Anne Bentley of the Massachusetts Historical Society writes:
Readers who visit Boston this summer will have the chance to view the gold Comitia Washington Before Boston medal on display at the
Boston Public Library in an exhibition titled We Are One.
Thanks! Here's some more information from the library site. -Editor
We Are One: Mapping America’s Road from Revolution to Independence
May 2 through November 29 2015 – Boston
2016 - Colonial Williamsburg
2017 - New-York Historical Society
Opening May 2, 2015, the Norman B. Leventhal Map Center will present an exhibition that commemorates the 250th anniversary of Britain’s
1765 Stamp Act. This pivotal moment sparked American opposition to Britain’s restrictive colonial policies, particularly taxation without
representation, which was established to help pay for troops stationed in the colonies during the French and Indian War (1756-1763).
Protestors in Boston hung one of the tax collectors in effigy on an elm tree near the Boston Common. The tree became known as the Liberty
Tree, and the loose organization of protestors were known as the Sons of Liberty. This early opposition throughout the colonies to British
imperial control set the stage for growing opposition to British rule during the next ten years, resulting in the American Revolutionary
We Are One maps the American road to independence. It explores the tumultuous events that led thirteen colonies to join to forge a new
nation. The exhibition takes its title from Benjamin Franklin’s early design for a note of American currency containing the phrase “We Are
One.” This presaged the “E Pluribus Unum” found on the seal of the United States, adopted in 1782, and on all U.S. coins.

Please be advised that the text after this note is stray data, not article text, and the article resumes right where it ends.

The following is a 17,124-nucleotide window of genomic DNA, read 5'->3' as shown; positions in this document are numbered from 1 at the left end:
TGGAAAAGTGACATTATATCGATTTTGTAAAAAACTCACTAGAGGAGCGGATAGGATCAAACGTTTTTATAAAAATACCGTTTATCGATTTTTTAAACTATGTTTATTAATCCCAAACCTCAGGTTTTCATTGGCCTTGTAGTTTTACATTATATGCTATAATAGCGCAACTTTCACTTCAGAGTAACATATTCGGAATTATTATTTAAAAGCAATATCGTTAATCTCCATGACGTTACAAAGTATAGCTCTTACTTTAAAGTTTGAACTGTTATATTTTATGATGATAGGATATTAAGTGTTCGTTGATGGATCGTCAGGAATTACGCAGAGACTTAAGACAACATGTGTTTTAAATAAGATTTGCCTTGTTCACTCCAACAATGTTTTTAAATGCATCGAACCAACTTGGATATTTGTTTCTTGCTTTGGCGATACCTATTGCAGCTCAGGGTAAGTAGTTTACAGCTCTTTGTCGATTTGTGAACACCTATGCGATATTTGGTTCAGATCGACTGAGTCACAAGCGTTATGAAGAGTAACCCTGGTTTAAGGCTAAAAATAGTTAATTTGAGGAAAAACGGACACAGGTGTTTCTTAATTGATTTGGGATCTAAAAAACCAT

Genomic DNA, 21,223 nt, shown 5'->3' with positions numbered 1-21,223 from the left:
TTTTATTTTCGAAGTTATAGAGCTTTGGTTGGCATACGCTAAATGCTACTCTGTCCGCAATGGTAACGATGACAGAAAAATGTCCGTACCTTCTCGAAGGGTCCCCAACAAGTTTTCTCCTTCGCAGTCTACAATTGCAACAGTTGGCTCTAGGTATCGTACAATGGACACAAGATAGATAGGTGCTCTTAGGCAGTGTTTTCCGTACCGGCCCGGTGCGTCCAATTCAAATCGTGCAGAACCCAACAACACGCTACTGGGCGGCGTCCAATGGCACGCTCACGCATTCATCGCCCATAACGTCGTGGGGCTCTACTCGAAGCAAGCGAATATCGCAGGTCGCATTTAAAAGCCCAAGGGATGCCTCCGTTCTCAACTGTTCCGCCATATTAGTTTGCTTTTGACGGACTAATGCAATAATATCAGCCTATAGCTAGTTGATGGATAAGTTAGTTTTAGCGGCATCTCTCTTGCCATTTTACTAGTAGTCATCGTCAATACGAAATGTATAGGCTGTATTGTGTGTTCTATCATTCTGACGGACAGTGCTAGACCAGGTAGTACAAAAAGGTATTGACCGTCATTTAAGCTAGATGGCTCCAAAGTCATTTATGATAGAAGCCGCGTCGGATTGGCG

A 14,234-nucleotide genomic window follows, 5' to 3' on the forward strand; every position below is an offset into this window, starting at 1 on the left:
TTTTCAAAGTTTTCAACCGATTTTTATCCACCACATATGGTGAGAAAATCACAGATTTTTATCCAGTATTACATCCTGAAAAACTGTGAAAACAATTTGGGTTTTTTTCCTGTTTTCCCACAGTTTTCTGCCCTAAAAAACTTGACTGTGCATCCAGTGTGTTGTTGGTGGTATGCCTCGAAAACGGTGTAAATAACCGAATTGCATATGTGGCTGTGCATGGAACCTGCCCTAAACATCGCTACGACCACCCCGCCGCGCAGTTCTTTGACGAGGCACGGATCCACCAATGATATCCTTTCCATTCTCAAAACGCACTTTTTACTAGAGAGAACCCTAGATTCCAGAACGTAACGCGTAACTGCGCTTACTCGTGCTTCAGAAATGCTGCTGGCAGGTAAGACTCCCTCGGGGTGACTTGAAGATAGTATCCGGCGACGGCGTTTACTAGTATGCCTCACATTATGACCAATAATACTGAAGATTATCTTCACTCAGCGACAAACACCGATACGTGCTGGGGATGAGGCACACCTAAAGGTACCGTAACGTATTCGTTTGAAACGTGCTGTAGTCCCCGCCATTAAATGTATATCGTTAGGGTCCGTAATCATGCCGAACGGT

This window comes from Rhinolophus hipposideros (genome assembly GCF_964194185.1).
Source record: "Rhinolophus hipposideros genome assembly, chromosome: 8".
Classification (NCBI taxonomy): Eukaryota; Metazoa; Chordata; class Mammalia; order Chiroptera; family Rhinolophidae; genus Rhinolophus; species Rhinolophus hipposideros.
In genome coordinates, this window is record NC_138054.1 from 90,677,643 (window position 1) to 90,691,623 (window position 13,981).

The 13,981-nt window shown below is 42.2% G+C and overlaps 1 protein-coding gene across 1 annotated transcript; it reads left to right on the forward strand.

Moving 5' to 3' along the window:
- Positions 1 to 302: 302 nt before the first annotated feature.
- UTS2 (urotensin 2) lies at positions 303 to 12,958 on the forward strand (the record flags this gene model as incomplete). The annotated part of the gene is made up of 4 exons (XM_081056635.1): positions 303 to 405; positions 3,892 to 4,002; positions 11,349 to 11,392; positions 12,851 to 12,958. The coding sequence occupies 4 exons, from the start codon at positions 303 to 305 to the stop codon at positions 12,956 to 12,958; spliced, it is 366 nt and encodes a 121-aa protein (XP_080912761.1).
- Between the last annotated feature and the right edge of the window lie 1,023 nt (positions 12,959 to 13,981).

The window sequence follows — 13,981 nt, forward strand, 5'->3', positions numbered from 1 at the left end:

Using geographic and cartographic perspectives, the exhibition traces the American story from the strife of the French and Indian War to
the creation of a new national government and the founding of Washington, D.C. as its home. Exhibited maps and graphics show America’s
early status as a British possession: thirteen colonies in a larger trans-Atlantic empire. During and after the French and Indian War,
protection of those thirteen colonies exhausted Britain economically and politically, and led Parliament to pass unpopular taxes and
restrictions on her American colonial subjects. The Stamp Act, the Tea Act, and limits on colonial trade and industry incited protests and
riots in Boston, as contemporaneous portrayals in the exhibition show.
When tensions between Britain and her American colonies erupted into war, British cartographers and other witnesses depicted military
campaigns, battles, and their settings. These maps, drawings, and military artifacts now bring the long, bloody struggle for independence
There is an online version of the exhibit available for browsing. Here's the entry for the Washington Before Boston medal. -Editor
In 1776 Congress voted to honor George Washington with a gold medal for ending the siege of Boston and forcing the British troops to
evacuate. They commissioned a French engraver to create the medal, which was minted in 1789. On the hundredth anniversary of the
evacuation, Bostonians purchased it from Washington’s heirs and donated it to the Boston Public Library. The medal features a profile of
Washington on one side and a group of officers watching the British troops leave the city on the other. The profile portrait alludes to
ancient Roman and Greek coins, artifacts of societies that influenced the new American government.
To read the complete article, see:
We Are One 54
For more information, see:
Wayne Homren, Editor
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